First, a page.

The old rock Huson house, three miles west of Clearmont, is one of the Sheridan County Land Trust preservation projects. The 500 acres of land is protected from development, and old rock house, according to Brad Bauer, Executive Director, the house has a Historic Preservation Easement that protects the “original rock structure.” There have been some additions and alterations over the years, but the house is still much as it was when it was first built.
According to the Clearmont Historical Group, in the book, Huson, As it Was, the Huson family-Doc, Clarissa and their seven children, along with Clarissa’s parents, started West in 1881, traveling in covered wagons along the Oregon Trail. They brought along oxen, cows, horses, pigs, chickens and furniture, barrels of flour, sugar, water and rice were attached to the sides of the wagons. They moved to Buffalo, Wyo.
Doc had a vision. He wanted to start a town. While in Buffalo, he heard about a new train that was coming from Gillette, up Clear Creek and Lone Tree Draw. There was a lot of shipping and freight being moved in that area on the rails. He moved 25 miles east of Buffalo and platted out the town of Huson.
Huson grew very quickly, with eighteen businesses, including a Chinese laundry, a saloon with a pool table and a hotel with rates of $1.50 a day. There was even a town newspaper, “The Northern Wyoming Stinger”. It was published by a man named Taylor who later went on to own “The Enterprise” in Sheridan, He was also elected five times as mayor of Sheridan.
Doc started a general store/pharmacy and was also the postmaster, a preacher and country doctor, and waited for the coming of the rails.
In 1889 he built the stone house that still stands today, three miles west of Clearmont. For a time, the house was also the stagecoach stop. Clarissa was the cook, and served meals for the passengers.
Huson, as a town, was short lived. The little train had troubles going up the Ulm Hill with a large load of cattle, and, due to the unrest of the Johnson County War in Buffalo, the railroad took a sharp turn and went up Lone Tree Draw instead of across it. In 1892, Clearmont was born, and most of Huson moved there.
Doc moved and opened a general store on the north end of Clearmont.
The old rock house has been through several owners since Doc Huson, and today no one knows exactly where the town of Huson was located. According to the research done, the stone house was built outside of the town, but no knows how far from town.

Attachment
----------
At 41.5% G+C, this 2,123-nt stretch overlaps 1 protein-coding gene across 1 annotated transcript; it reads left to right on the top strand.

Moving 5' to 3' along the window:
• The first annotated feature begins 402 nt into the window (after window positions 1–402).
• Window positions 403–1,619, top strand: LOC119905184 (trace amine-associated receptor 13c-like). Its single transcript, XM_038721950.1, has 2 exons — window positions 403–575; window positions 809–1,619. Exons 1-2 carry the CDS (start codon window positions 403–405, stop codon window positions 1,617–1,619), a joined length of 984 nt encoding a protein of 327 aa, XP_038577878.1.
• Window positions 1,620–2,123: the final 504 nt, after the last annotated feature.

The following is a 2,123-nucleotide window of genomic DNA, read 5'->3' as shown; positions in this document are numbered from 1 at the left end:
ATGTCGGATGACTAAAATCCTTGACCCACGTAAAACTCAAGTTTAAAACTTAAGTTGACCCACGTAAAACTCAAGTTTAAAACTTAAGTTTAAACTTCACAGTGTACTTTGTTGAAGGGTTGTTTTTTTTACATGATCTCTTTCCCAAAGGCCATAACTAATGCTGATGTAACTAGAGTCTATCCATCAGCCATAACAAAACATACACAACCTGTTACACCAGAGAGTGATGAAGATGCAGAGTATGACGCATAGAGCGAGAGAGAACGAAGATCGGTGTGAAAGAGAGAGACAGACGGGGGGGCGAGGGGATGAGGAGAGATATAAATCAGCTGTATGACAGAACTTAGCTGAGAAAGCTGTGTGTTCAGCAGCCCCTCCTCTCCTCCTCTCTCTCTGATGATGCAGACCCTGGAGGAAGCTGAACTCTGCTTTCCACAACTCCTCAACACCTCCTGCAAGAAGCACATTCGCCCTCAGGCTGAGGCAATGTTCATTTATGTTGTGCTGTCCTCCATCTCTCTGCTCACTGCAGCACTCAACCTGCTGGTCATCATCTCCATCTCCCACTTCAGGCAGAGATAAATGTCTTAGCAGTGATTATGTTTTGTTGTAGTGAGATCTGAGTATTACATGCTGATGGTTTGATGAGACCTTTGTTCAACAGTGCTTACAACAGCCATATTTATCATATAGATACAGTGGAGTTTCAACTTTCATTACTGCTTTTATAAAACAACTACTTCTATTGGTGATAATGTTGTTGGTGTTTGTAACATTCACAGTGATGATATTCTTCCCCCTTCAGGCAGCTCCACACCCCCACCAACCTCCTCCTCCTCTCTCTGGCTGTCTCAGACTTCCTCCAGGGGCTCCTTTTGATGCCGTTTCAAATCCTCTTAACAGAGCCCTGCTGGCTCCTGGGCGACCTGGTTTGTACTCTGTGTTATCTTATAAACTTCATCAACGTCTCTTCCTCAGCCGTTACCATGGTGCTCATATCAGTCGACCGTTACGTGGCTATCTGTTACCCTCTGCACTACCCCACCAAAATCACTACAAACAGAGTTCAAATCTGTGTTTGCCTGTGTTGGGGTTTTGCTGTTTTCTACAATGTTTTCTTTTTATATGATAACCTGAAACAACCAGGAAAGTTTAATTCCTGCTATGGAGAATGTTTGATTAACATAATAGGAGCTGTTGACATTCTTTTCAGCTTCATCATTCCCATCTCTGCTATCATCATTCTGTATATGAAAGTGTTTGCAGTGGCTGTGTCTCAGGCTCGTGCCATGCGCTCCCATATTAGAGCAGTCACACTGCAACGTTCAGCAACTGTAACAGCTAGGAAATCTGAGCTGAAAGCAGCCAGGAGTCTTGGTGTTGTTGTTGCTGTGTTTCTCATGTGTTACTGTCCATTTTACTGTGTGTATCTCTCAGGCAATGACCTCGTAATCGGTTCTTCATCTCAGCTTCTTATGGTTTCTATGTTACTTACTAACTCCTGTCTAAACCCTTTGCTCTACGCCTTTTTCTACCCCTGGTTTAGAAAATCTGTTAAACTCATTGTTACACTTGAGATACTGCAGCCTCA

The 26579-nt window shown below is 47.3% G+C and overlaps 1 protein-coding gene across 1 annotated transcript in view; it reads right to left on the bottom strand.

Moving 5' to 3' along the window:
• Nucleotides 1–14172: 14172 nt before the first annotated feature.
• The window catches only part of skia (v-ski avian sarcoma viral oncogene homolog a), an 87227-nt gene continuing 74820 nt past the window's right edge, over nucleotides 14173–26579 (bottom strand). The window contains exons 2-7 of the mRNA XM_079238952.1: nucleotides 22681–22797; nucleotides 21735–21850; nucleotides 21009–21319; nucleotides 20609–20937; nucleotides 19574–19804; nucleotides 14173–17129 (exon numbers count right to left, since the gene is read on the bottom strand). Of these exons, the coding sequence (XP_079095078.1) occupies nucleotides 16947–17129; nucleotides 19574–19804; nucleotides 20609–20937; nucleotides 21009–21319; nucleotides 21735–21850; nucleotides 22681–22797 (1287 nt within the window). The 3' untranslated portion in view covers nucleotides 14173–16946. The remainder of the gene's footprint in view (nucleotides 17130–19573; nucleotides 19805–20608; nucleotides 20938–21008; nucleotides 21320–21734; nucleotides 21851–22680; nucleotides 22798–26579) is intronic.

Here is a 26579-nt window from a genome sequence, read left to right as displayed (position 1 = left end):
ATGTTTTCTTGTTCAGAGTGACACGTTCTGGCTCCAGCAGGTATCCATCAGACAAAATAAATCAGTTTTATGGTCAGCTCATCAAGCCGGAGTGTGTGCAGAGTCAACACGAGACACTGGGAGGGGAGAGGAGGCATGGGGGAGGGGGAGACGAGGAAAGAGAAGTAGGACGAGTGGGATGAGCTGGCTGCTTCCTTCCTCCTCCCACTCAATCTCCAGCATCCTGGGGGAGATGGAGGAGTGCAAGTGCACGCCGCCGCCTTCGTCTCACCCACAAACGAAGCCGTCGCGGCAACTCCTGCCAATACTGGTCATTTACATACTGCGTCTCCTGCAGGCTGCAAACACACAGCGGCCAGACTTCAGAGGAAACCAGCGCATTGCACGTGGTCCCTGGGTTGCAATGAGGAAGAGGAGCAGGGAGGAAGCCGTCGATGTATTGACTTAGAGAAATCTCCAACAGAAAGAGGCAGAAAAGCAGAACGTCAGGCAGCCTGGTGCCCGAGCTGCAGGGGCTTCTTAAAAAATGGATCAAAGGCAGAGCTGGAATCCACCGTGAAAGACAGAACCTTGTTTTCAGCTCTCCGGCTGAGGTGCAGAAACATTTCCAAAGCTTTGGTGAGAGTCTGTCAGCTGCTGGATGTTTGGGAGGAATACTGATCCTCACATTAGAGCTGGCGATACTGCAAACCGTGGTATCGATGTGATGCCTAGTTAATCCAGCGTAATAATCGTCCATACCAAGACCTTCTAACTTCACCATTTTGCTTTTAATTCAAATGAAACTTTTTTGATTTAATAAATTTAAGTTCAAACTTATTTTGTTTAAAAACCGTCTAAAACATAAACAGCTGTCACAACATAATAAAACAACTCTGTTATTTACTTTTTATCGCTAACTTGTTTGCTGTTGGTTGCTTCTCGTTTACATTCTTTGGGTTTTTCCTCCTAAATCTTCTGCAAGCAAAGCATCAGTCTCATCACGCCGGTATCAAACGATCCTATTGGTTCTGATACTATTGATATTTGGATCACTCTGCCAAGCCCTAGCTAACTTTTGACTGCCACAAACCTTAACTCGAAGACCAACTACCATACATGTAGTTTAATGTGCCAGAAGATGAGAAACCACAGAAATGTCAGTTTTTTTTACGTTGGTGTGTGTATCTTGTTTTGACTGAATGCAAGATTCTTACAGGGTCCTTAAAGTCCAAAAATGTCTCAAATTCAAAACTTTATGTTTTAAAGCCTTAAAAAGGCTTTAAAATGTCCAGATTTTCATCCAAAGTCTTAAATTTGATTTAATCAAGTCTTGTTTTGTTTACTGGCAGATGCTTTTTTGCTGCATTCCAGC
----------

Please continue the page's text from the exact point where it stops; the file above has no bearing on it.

Since 2015, thanks to previous landowners Mark and Kim Tenneson, the house and 500 acres is now a part of the Sheridan Community Land Trust conservation and historical preservation easement to protect the land, the homestead, and the rich history that comes with it.
According to the Sheridan Community Land Trust, open space and agriculture are an integral part of our life in Wyoming. the land trust works with private landowners to permanently conserve lands. By conserving their land, private landowners lend a hand to agriculture, provide for crucial wildlife habitat, protect rivers and streams, and contribute to the scenic quality of Sheridan County. By maintaining the values that make Sheridan County unique and beautiful we help ensure Sheridan County is always a great place to live now and for future generations.
The landowners are responsible for the maintenance and upkeep of the old house, and the Land Trust placed an information plaque between the highway and the house giving a brief history of Huson and the Huson house.
Thank-you- I never knew the history -very interesting
If you go online and Google Huson and Pattengill you will find some very interesting information. One of my great grand fathers sons rode with Teddy Roosevelt’s Rough Riders among other things. He even patched one of the Daltons up.
No one know exactly where the town of Huson was? How intriguing.
I am proud of the history my family has in Sheridan and Johnson counties. They always looking to give back to their communities and even start them.
Doc Huson was my mothers grandfather (my great grandfather). My mother, Lois Huson-Hall is still living in Sheridan – she’s a wealth of knowledge in that area as she was born and raised there. The Huson family has an amazing story.
“today no one knows where the town of Huson was located”…?…possibly could be easily located by a group of amateurs with metal detectors
Amazing history! But if the town of Huson is anywhere close to the Huson house then it would be on private property.